April is National Organ Donation Awareness Month. Year-round, not just in April, this is an issue for hundreds of thousands of people.
Every year in the US, more than 24,000 people’s lives are saved because of organ transplants. And so many other people are healed, because of the gift someone has left behind.
In my own case, I have always been aware of the importance of organ, eye and tissue donations. At age 17, I signed up to be a donor. I even had a poem tacked to my bulletin board about this issue. (Geek alert….)
This is not easy to think about. Or talk about. What an amazing gift, however, when someone makes the decision to become a donor after they have passed away. Many – most – people shy away from the conversation. It’s a personal decision; an extremely personal and intimate decision. Once you’ve decided this is something you want to do, though, it’s easy to let others know.
And it makes a difference, for those 24,000 people (and their families!) who have another opportunity for life, and for those people who can be healed. Did you know that up to 50 – fifty! – people can be helped through one generous and brave person’s decision (and their family’s decision to support their wishes)? That’s a lot of people.
We have seen first-hand the impact these decisions make.
We have a friend who struggled with a liver disease since he was a young teenager. After years of waiting and struggling and getting sicker by the day, month and year, he received a liver transplant a couple years ago. He and his family celebrate his “liver-versary” every minute of every day. He will be able to see his daughters grow up, will walk them down the aisle at their weddings, will know his grandchildren. For that, all of us who know him and his family are grateful.
Two weeks ago today, our 23-year-old son lost his best friend in a sudden and tragic accident. Because of friend Allen’s foresight, and his family’s knowledge and acceptance of his decision, he was able to save the lives of four people through the donation of his organs. Additionally, Allen’s eyes and tissue will help heal countless others. We salute Allen and his family. In the midst of the sadness and despair, his family was able to know that Allen – our funny, sweet, goofy Allen – gave comfort, courage and life (!) to people he didn’t even know.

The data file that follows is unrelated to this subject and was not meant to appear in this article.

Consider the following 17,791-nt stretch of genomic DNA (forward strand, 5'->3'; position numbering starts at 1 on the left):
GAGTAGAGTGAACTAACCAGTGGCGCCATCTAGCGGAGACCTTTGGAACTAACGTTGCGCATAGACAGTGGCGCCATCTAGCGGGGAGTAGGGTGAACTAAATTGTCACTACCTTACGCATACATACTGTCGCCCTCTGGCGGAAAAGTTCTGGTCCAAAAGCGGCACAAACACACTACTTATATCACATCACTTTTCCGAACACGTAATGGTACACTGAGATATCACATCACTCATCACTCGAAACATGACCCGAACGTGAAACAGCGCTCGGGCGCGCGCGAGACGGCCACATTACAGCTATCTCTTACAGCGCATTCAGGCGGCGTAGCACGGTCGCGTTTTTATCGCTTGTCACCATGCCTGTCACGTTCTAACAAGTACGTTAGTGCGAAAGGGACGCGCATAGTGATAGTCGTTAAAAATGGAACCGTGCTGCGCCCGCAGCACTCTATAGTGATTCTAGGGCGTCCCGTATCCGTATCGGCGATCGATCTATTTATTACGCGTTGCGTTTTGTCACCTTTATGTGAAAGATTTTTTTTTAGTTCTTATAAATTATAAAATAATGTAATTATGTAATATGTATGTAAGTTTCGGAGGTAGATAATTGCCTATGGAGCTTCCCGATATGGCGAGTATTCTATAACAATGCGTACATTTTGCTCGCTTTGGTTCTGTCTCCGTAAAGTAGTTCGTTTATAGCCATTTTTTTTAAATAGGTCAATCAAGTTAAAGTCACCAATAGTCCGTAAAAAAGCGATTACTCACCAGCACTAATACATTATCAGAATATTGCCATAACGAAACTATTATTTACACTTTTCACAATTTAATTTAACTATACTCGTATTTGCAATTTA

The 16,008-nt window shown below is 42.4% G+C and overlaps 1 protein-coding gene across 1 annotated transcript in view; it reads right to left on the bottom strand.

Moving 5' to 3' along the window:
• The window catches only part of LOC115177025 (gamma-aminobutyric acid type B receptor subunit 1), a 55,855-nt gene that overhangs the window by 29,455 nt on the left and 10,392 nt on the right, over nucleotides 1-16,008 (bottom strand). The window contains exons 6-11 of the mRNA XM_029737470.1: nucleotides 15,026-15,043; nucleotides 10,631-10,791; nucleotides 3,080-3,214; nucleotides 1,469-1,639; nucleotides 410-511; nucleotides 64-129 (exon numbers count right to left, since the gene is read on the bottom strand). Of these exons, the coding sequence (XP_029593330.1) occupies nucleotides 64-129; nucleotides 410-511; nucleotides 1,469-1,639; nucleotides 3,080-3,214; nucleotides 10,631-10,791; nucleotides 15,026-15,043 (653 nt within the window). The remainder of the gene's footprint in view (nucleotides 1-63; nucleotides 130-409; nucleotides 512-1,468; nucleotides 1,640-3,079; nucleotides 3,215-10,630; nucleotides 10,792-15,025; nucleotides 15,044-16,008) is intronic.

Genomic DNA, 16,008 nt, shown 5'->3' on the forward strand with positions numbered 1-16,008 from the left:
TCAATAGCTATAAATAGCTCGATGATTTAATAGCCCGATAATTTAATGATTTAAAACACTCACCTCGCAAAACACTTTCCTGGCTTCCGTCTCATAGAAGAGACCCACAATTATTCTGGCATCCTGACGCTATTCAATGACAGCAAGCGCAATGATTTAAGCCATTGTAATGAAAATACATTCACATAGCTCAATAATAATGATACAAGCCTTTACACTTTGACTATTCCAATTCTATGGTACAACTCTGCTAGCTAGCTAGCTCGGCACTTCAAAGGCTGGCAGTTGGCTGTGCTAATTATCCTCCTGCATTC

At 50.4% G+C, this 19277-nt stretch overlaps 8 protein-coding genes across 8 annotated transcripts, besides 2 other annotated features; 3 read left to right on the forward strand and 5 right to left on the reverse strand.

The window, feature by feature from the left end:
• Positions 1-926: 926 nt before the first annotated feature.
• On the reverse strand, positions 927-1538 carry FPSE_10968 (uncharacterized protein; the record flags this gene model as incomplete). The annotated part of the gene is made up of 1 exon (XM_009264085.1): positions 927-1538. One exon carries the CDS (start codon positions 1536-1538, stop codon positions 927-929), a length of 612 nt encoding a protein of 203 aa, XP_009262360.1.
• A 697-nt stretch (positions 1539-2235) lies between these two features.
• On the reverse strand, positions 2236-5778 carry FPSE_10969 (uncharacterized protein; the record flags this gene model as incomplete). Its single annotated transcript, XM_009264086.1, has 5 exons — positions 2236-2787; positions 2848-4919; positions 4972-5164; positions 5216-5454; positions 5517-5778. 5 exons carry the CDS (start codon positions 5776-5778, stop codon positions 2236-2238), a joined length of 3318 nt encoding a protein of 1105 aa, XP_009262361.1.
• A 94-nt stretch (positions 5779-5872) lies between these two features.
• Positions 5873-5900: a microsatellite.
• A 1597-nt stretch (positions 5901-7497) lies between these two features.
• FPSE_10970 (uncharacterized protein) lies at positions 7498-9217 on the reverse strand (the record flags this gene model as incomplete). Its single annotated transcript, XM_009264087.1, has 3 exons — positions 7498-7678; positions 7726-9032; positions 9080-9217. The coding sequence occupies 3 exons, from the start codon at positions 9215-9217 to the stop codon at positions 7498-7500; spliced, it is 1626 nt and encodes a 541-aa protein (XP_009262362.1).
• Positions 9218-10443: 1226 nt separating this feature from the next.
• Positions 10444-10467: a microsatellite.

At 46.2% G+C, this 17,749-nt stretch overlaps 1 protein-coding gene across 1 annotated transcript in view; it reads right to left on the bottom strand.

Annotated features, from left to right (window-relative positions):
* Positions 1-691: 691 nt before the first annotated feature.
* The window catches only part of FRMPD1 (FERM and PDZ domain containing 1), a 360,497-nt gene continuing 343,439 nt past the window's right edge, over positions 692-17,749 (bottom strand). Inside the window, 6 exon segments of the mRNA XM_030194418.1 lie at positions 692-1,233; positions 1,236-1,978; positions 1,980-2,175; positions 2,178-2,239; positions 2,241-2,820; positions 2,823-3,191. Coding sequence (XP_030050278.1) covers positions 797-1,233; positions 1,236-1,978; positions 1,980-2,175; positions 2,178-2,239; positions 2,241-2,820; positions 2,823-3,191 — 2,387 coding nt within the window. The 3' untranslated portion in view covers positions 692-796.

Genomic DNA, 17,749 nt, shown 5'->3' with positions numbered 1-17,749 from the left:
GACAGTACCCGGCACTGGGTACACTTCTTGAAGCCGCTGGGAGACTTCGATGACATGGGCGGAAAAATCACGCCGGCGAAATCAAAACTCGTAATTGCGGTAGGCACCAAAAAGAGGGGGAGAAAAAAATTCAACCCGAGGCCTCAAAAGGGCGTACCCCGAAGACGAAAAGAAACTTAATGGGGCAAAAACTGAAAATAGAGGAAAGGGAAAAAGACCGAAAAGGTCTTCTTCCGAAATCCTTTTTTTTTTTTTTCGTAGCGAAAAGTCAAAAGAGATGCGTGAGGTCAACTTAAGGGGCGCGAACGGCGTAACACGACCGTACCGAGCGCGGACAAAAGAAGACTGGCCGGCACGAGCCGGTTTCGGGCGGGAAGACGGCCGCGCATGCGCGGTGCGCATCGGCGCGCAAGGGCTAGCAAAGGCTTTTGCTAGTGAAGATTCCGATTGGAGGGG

Want to know more? Please visit http://www.organdonation.org or http://www.life-source.org. They have facts, statistics and information to help you decide whether this is a gift you can and want to give. Me? I decided long ago.
Bless the people who have made this decision (and their families for supporting it). And bless those whose lives have been saved or made whole by this wonderful gift.
In case you are wondering, here is the poem I hung on my bulletin board all those years ago:
To Remember Me
Robert Noel Test (1926-1994)
To Remember Me
At a certain moment a doctor will determine that my brain has ceased to function and that, for all intents and purposes, my life has stopped.
When that happens, do not attempt to instill artificial life into my body by the use of a machine. And don’t call this my “deathbed.” Call it my “bed of life,” and let my body be taken from it to help others lead fuller lives.
Give my sight to a man who has never seen a sunrise, a baby’s face or love in the eyes of a woman.
Give my heart to a person whose own heart has caused nothing but endless days of pain.
Give my blood to the teenager who has been pulled from the wreckage of his car, so that he might live to see his grandchildren play.
Give my kidneys to one who depends on a machine to exist from week to week.
Take my bones, every muscle, every fiber and nerve in my body and find a way to make a crippled child walk.
Explore every corner of my brain. Take my cells, if necessary, and let them grow so that someday a speechless boy will shout at the crack of a bat and a deaf girl will hear the sound of rain against her windows.
Burn what is left of me and scatter the ashes to the winds to help the flowers grow.
If you must bury something, let it be my faults, my weaknesses and all my prejudice against my fellow man.
Give my sins to the devil. Give my soul to God. If, by chance, you wish to remember me, do it with a kind deed or word to someone who needs you. If you do all I have asked, I will live forever.